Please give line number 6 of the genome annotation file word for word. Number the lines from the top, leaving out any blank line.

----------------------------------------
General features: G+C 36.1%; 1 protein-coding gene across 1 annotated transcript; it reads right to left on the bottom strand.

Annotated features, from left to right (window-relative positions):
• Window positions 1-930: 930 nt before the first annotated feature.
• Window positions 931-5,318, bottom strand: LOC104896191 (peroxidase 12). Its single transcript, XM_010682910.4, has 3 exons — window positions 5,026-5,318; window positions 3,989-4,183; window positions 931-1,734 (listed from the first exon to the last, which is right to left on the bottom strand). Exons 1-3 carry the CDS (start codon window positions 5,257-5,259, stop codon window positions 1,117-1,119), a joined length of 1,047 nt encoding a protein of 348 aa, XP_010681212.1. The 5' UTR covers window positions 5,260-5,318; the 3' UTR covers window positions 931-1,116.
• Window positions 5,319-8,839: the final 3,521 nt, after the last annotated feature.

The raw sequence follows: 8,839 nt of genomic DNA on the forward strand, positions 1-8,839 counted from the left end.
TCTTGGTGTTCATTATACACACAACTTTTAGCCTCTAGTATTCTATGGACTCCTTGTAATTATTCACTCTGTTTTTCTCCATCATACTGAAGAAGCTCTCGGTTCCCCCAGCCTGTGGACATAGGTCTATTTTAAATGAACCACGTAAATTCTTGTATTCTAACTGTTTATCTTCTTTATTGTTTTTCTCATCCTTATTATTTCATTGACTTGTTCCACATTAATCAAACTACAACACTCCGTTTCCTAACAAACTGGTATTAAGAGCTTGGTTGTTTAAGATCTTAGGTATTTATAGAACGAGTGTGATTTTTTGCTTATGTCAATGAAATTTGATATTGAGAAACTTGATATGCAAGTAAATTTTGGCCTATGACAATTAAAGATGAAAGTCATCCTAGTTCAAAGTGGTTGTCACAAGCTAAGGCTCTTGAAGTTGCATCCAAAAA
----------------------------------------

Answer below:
The raw sequence follows: 8,839 nt of genomic DNA on the forward strand, positions 1-8,839 counted from the left end.